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Why the Assad regime will continue to destabilise Syria

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Over the summer of 2019, observers of events in Syria were left bemused by the news that Rami Makhlouf had been placed under house arrest. It simply didn’t make any sense. Makhlouf is President Bashar Al-Assad’s cousin, a member of his regime’s inner sanctum who has been instrumental in keeping Assad in power.

In 2011, the Financial Times estimated that Makhlouf controlled 60 per cent of Syria’s economy; after the Syrian revolution broke out, he was accused by the European Union of bankrolling the violent crackdown on peaceful demonstrators.

Using his extensive business contacts, Makhlouf enabled Assad’s survival and helped pay for his war. Although he was on the US and EU’s sanction list, he received millions of dollars from the UN through aid programmes designed as humanitarian relief for Syrian civilians suffering the ravages of war. UN money became an important lifeline for the regime and Makhlouf was the go-to-guy for it.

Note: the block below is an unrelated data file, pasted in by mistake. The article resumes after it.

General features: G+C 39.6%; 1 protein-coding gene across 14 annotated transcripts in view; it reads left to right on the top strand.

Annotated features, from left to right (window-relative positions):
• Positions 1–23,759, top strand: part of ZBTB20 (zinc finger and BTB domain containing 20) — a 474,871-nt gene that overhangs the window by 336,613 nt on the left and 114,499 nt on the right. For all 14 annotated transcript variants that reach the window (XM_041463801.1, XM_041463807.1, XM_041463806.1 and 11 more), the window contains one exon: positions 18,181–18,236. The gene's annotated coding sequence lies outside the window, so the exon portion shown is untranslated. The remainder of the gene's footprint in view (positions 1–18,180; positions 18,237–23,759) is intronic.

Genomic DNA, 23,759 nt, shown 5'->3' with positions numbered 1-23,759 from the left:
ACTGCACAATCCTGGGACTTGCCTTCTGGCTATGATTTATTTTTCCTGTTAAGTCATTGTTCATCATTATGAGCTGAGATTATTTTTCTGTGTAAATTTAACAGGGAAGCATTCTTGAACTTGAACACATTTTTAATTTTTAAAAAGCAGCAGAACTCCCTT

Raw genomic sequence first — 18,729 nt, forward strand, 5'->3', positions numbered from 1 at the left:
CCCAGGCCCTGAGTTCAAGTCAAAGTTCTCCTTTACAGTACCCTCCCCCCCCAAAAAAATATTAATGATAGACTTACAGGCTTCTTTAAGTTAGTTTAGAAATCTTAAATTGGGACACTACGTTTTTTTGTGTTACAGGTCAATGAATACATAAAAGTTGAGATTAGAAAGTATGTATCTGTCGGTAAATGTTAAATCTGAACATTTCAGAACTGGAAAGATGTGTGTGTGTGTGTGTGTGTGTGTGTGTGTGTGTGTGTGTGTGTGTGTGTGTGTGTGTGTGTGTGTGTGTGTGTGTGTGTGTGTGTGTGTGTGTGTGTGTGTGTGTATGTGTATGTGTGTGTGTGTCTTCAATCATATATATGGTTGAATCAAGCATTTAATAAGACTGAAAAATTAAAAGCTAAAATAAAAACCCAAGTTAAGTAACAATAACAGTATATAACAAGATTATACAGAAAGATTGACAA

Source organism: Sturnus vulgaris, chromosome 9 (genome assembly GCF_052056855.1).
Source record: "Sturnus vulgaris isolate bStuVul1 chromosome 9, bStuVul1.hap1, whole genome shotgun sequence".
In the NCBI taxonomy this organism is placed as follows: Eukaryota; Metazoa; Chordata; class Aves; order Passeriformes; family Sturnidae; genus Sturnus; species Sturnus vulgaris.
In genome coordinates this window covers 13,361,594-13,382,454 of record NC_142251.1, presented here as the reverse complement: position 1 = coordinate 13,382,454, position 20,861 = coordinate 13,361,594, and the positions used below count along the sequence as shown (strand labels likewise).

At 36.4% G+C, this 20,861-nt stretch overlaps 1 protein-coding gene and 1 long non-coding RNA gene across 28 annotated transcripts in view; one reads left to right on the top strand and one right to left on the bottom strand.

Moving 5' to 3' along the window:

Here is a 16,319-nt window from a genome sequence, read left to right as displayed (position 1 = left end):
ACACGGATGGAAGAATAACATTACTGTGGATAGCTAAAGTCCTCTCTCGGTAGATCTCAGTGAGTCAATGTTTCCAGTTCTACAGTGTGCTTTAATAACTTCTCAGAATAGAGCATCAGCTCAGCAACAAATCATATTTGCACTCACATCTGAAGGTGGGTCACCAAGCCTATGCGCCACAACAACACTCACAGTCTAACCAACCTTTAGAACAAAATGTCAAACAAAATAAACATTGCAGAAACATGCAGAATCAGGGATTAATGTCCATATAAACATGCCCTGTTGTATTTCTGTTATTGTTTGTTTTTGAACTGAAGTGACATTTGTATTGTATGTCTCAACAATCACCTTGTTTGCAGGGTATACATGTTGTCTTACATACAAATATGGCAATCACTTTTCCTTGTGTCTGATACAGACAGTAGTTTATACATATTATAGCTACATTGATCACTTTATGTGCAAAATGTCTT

Such prominence makes his fall from grace puzzling. Not only was he suddenly placed under house arrest but stories also came out of Damascus about his business interests being sold off, including SyriaTel, one of the country’s largest telecommunication networks, without explanation. This left many deeply confused.

READ: Assad regime persecutes Syrian Christians, says human rights group

It then emerged that the seizure of Makhlouf’s assets did not happen due to a rift with Assad, but at the request of Russia. Moscow demanded that Damascus should repay a $3 billion loan, money which the Syrian regime did not have; pleas by Syrian officials to........

© Middle East Monitor